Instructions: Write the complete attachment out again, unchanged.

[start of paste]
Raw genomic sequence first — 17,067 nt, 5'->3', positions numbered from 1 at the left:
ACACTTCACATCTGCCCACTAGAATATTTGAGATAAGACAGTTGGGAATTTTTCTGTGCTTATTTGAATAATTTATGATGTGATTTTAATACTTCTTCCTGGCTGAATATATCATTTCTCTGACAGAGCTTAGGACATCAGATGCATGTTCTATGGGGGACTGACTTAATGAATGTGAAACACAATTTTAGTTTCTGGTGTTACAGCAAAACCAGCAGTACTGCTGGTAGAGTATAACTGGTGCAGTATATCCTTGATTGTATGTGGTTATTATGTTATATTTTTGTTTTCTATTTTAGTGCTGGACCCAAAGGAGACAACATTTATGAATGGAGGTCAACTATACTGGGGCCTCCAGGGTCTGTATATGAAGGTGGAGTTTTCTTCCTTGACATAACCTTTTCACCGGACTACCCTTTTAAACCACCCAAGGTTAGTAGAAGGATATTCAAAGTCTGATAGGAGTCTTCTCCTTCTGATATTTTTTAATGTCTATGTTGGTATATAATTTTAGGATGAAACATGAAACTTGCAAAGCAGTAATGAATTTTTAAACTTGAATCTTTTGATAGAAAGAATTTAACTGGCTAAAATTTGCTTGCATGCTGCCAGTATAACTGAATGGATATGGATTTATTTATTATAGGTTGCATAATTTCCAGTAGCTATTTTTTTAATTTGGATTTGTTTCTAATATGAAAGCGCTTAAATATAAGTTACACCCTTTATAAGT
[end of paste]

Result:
Raw genomic sequence first — 17,067 nt, 5'->3', positions numbered from 1 at the left:
ACACTTCACATCTGCCCACTAGAATATTTGAGATAAGACAGTTGGGAATTTTTCTGTGCTTATTTGAATAATTTATGATGTGATTTTAATACTTCTTCCTGGCTGAATATATCATTTCTCTGACAGAGCTTAGGACATCAGATGCATGTTCTATGGGGGACTGACTTAATGAATGTGAAACACAATTTTAGTTTCTGGTGTTACAGCAAAACCAGCAGTACTGCTGGTAGAGTATAACTGGTGCAGTATATCCTTGATTGTATGTGGTTATTATGTTATATTTTTGTTTTCTATTTTAGTGCTGGACCCAAAGGAGACAACATTTATGAATGGAGGTCAACTATACTGGGGCCTCCAGGGTCTGTATATGAAGGTGGAGTTTTCTTCCTTGACATAACCTTTTCACCGGACTACCCTTTTAAACCACCCAAGGTTAGTAGAAGGATATTCAAAGTCTGATAGGAGTCTTCTCCTTCTGATATTTTTTAATGTCTATGTTGGTATATAATTTTAGGATGAAACATGAAACTTGCAAAGCAGTAATGAATTTTTAAACTTGAATCTTTTGATAGAAAGAATTTAACTGGCTAAAATTTGCTTGCATGCTGCCAGTATAACTGAATGGATATGGATTTATTTATTATAGGTTGCATAATTTCCAGTAGCTATTTTTTTAATTTGGATTTGTTTCTAATATGAAAGCGCTTAAATATAAGTTACACCCTTTATAAGT